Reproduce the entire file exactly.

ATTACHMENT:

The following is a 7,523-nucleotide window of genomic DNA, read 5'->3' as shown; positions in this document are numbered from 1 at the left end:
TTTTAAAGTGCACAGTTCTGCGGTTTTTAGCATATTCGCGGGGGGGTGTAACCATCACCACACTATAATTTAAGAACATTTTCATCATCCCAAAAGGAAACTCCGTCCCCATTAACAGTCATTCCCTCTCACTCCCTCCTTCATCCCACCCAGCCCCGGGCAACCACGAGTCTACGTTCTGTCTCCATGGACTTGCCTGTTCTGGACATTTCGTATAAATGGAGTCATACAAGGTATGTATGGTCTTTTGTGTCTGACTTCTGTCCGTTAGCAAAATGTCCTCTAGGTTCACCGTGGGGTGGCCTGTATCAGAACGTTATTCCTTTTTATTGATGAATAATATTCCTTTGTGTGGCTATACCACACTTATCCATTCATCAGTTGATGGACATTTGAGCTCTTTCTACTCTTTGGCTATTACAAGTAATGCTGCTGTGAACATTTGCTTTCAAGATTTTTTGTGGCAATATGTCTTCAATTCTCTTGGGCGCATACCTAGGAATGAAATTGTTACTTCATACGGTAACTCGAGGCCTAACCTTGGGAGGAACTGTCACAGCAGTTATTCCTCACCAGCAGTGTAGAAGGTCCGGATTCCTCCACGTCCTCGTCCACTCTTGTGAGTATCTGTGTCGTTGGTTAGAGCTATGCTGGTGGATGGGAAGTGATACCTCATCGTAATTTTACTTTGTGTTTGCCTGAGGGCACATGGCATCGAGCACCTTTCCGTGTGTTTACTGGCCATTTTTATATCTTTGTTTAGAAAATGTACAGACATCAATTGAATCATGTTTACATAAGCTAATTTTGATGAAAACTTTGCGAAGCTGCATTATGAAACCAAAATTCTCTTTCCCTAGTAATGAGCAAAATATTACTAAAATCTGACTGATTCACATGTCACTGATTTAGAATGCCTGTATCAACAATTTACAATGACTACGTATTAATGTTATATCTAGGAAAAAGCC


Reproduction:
The following is a 7,523-nucleotide window of genomic DNA, read 5'->3' as shown; positions in this document are numbered from 1 at the left end:
TTTTAAAGTGCACAGTTCTGCGGTTTTTAGCATATTCGCGGGGGGGTGTAACCATCACCACACTATAATTTAAGAACATTTTCATCATCCCAAAAGGAAACTCCGTCCCCATTAACAGTCATTCCCTCTCACTCCCTCCTTCATCCCACCCAGCCCCGGGCAACCACGAGTCTACGTTCTGTCTCCATGGACTTGCCTGTTCTGGACATTTCGTATAAATGGAGTCATACAAGGTATGTATGGTCTTTTGTGTCTGACTTCTGTCCGTTAGCAAAATGTCCTCTAGGTTCACCGTGGGGTGGCCTGTATCAGAACGTTATTCCTTTTTATTGATGAATAATATTCCTTTGTGTGGCTATACCACACTTATCCATTCATCAGTTGATGGACATTTGAGCTCTTTCTACTCTTTGGCTATTACAAGTAATGCTGCTGTGAACATTTGCTTTCAAGATTTTTTGTGGCAATATGTCTTCAATTCTCTTGGGCGCATACCTAGGAATGAAATTGTTACTTCATACGGTAACTCGAGGCCTAACCTTGGGAGGAACTGTCACAGCAGTTATTCCTCACCAGCAGTGTAGAAGGTCCGGATTCCTCCACGTCCTCGTCCACTCTTGTGAGTATCTGTGTCGTTGGTTAGAGCTATGCTGGTGGATGGGAAGTGATACCTCATCGTAATTTTACTTTGTGTTTGCCTGAGGGCACATGGCATCGAGCACCTTTCCGTGTGTTTACTGGCCATTTTTATATCTTTGTTTAGAAAATGTACAGACATCAATTGAATCATGTTTACATAAGCTAATTTTGATGAAAACTTTGCGAAGCTGCATTATGAAACCAAAATTCTCTTTCCCTAGTAATGAGCAAAATATTACTAAAATCTGACTGATTCACATGTCACTGATTTAGAATGCCTGTATCAACAATTTACAATGACTACGTATTAATGTTATATCTAGGAAAAAGCC